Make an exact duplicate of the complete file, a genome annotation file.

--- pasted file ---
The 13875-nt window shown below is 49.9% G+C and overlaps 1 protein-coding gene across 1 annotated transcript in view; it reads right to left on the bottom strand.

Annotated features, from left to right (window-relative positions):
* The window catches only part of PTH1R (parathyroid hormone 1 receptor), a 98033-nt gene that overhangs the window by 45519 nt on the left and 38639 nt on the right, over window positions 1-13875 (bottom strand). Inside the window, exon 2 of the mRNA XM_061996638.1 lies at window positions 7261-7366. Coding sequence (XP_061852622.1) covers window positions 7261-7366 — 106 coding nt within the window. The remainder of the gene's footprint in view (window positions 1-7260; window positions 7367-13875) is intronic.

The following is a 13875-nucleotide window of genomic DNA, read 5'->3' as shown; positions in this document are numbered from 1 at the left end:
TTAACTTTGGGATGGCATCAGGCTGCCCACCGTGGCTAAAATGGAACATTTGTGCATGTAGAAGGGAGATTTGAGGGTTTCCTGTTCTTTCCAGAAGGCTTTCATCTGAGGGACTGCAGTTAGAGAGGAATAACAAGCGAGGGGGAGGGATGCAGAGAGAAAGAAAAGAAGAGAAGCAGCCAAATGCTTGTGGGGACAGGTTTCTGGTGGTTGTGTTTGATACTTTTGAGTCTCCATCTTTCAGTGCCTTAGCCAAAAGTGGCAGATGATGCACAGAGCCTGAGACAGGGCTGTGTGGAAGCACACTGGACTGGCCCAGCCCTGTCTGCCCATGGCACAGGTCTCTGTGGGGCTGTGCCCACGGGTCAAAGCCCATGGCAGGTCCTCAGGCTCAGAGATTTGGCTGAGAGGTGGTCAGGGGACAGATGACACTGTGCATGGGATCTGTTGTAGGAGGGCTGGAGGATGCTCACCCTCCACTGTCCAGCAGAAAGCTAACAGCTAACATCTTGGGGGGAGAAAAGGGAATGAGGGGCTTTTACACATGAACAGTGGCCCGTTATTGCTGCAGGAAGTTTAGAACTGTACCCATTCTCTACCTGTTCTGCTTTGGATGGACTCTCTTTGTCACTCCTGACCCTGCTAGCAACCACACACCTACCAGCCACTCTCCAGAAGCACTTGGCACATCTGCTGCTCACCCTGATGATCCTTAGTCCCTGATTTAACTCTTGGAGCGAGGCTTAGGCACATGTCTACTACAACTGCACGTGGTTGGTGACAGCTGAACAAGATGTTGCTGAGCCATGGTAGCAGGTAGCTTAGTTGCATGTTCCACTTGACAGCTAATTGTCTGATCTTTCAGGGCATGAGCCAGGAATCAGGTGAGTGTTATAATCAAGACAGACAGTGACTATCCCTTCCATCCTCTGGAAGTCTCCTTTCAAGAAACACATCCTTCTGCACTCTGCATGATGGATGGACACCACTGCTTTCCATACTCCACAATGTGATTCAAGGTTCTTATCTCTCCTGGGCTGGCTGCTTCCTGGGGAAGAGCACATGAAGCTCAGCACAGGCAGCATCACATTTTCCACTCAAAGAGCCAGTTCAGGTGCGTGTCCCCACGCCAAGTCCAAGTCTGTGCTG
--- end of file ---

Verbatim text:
The 13875-nt window shown below is 49.9% G+C and overlaps 1 protein-coding gene across 1 annotated transcript in view; it reads right to left on the bottom strand.

Annotated features, from left to right (window-relative positions):
* The window catches only part of PTH1R (parathyroid hormone 1 receptor), a 98033-nt gene that overhangs the window by 45519 nt on the left and 38639 nt on the right, over window positions 1-13875 (bottom strand). Inside the window, exon 2 of the mRNA XM_061996638.1 lies at window positions 7261-7366. Coding sequence (XP_061852622.1) covers window positions 7261-7366 — 106 coding nt within the window. The remainder of the gene's footprint in view (window positions 1-7260; window positions 7367-13875) is intronic.

The following is a 13875-nucleotide window of genomic DNA, read 5'->3' as shown; positions in this document are numbered from 1 at the left end:
TTAACTTTGGGATGGCATCAGGCTGCCCACCGTGGCTAAAATGGAACATTTGTGCATGTAGAAGGGAGATTTGAGGGTTTCCTGTTCTTTCCAGAAGGCTTTCATCTGAGGGACTGCAGTTAGAGAGGAATAACAAGCGAGGGGGAGGGATGCAGAGAGAAAGAAAAGAAGAGAAGCAGCCAAATGCTTGTGGGGACAGGTTTCTGGTGGTTGTGTTTGATACTTTTGAGTCTCCATCTTTCAGTGCCTTAGCCAAAAGTGGCAGATGATGCACAGAGCCTGAGACAGGGCTGTGTGGAAGCACACTGGACTGGCCCAGCCCTGTCTGCCCATGGCACAGGTCTCTGTGGGGCTGTGCCCACGGGTCAAAGCCCATGGCAGGTCCTCAGGCTCAGAGATTTGGCTGAGAGGTGGTCAGGGGACAGATGACACTGTGCATGGGATCTGTTGTAGGAGGGCTGGAGGATGCTCACCCTCCACTGTCCAGCAGAAAGCTAACAGCTAACATCTTGGGGGGAGAAAAGGGAATGAGGGGCTTTTACACATGAACAGTGGCCCGTTATTGCTGCAGGAAGTTTAGAACTGTACCCATTCTCTACCTGTTCTGCTTTGGATGGACTCTCTTTGTCACTCCTGACCCTGCTAGCAACCACACACCTACCAGCCACTCTCCAGAAGCACTTGGCACATCTGCTGCTCACCCTGATGATCCTTAGTCCCTGATTTAACTCTTGGAGCGAGGCTTAGGCACATGTCTACTACAACTGCACGTGGTTGGTGACAGCTGAACAAGATGTTGCTGAGCCATGGTAGCAGGTAGCTTAGTTGCATGTTCCACTTGACAGCTAATTGTCTGATCTTTCAGGGCATGAGCCAGGAATCAGGTGAGTGTTATAATCAAGACAGACAGTGACTATCCCTTCCATCCTCTGGAAGTCTCCTTTCAAGAAACACATCCTTCTGCACTCTGCATGATGGATGGACACCACTGCTTTCCATACTCCACAATGTGATTCAAGGTTCTTATCTCTCCTGGGCTGGCTGCTTCCTGGGGAAGAGCACATGAAGCTCAGCACAGGCAGCATCACATTTTCCACTCAAAGAGCCAGTTCAGGTGCGTGTCCCCACGCCAAGTCCAAGTCTGTGCTG